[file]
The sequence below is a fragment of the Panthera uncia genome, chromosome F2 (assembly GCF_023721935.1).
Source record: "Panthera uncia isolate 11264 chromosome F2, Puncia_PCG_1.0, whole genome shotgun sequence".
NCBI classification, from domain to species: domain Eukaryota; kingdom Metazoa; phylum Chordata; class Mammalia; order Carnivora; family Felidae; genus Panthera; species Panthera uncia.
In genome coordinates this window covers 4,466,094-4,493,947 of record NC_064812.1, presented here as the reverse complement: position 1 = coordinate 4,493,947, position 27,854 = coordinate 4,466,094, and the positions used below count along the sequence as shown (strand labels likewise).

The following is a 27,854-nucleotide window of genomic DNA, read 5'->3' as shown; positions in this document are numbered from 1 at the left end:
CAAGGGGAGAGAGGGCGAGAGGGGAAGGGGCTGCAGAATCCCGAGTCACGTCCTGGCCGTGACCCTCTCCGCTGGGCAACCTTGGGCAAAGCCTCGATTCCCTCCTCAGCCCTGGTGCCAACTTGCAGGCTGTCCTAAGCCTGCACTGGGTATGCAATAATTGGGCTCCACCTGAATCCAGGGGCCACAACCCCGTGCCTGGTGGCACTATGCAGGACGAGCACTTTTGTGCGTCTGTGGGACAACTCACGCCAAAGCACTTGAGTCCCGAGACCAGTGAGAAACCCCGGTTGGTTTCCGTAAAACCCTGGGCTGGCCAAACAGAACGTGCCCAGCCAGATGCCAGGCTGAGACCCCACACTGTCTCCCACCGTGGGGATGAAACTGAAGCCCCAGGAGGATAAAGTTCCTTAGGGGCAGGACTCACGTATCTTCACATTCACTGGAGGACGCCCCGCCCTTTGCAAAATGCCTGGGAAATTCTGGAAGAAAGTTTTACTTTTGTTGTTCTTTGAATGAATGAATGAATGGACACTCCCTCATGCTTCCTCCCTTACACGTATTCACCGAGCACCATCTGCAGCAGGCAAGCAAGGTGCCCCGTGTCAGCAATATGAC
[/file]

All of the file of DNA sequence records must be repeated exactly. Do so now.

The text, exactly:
The sequence below is a fragment of the Panthera uncia genome, chromosome F2 (assembly GCF_023721935.1).
Source record: "Panthera uncia isolate 11264 chromosome F2, Puncia_PCG_1.0, whole genome shotgun sequence".
NCBI classification, from domain to species: domain Eukaryota; kingdom Metazoa; phylum Chordata; class Mammalia; order Carnivora; family Felidae; genus Panthera; species Panthera uncia.
In genome coordinates this window covers 4,466,094-4,493,947 of record NC_064812.1, presented here as the reverse complement: position 1 = coordinate 4,493,947, position 27,854 = coordinate 4,466,094, and the positions used below count along the sequence as shown (strand labels likewise).

The following is a 27,854-nucleotide window of genomic DNA, read 5'->3' as shown; positions in this document are numbered from 1 at the left end:
CAAGGGGAGAGAGGGCGAGAGGGGAAGGGGCTGCAGAATCCCGAGTCACGTCCTGGCCGTGACCCTCTCCGCTGGGCAACCTTGGGCAAAGCCTCGATTCCCTCCTCAGCCCTGGTGCCAACTTGCAGGCTGTCCTAAGCCTGCACTGGGTATGCAATAATTGGGCTCCACCTGAATCCAGGGGCCACAACCCCGTGCCTGGTGGCACTATGCAGGACGAGCACTTTTGTGCGTCTGTGGGACAACTCACGCCAAAGCACTTGAGTCCCGAGACCAGTGAGAAACCCCGGTTGGTTTCCGTAAAACCCTGGGCTGGCCAAACAGAACGTGCCCAGCCAGATGCCAGGCTGAGACCCCACACTGTCTCCCACCGTGGGGATGAAACTGAAGCCCCAGGAGGATAAAGTTCCTTAGGGGCAGGACTCACGTATCTTCACATTCACTGGAGGACGCCCCGCCCTTTGCAAAATGCCTGGGAAATTCTGGAAGAAAGTTTTACTTTTGTTGTTCTTTGAATGAATGAATGAATGGACACTCCCTCATGCTTCCTCCCTTACACGTATTCACCGAGCACCATCTGCAGCAGGCAAGCAAGGTGCCCCGTGTCAGCAATATGAC